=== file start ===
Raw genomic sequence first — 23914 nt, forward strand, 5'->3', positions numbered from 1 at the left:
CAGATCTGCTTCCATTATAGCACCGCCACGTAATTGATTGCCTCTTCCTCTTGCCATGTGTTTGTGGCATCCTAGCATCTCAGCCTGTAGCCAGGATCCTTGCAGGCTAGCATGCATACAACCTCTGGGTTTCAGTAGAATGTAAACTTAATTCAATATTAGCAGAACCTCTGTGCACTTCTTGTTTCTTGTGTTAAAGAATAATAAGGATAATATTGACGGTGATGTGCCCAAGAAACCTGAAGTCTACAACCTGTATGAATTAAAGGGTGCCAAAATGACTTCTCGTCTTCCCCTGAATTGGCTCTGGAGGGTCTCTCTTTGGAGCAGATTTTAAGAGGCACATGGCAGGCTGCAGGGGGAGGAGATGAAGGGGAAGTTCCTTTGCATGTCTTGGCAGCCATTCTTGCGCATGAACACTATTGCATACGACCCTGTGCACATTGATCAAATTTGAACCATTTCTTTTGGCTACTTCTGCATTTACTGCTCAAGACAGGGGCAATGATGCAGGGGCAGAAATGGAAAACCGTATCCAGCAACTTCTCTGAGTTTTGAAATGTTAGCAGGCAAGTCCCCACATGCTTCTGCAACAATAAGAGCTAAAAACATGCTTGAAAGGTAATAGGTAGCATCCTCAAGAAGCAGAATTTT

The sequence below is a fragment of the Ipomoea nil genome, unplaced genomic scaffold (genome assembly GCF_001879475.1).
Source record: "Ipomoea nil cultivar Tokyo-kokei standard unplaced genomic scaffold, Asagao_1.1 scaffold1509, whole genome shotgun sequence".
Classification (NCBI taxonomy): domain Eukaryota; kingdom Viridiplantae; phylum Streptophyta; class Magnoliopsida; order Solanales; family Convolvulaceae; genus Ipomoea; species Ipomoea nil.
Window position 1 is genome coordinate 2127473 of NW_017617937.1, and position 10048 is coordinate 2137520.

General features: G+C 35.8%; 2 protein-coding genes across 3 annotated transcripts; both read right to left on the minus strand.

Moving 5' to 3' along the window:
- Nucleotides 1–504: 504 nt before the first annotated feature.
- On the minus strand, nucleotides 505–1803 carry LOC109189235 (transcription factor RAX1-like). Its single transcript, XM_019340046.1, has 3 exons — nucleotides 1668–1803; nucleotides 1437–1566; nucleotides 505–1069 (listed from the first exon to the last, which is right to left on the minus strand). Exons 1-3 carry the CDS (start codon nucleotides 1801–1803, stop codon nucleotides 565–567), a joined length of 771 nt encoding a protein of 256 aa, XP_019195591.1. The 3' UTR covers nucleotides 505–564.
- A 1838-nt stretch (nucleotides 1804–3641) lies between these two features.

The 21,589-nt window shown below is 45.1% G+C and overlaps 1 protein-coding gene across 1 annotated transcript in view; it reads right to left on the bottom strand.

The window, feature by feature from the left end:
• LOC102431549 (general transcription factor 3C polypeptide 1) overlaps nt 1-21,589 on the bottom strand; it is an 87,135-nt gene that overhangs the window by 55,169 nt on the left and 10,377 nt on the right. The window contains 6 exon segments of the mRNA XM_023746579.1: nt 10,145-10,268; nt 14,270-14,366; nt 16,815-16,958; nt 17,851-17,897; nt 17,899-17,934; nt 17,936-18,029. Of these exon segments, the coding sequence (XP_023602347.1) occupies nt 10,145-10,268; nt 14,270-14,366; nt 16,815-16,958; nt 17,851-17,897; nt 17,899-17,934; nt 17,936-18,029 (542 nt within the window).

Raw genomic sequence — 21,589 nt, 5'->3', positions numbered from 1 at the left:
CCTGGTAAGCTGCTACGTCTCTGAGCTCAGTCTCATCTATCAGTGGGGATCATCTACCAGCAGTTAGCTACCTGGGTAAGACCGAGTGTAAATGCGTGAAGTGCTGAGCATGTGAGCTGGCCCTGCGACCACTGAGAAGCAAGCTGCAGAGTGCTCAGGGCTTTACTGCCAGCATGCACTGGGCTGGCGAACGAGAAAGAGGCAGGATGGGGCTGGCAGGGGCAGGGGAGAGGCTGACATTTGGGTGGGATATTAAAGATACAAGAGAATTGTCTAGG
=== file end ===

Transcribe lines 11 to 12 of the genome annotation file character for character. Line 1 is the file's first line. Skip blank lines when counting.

- A 1838-nt stretch (nucleotides 1804–3641) lies between these two features.

The 21,589-nt window shown below is 45.1% G+C and overlaps 1 protein-coding gene across 1 annotated transcript in view; it reads right to left on the bottom strand.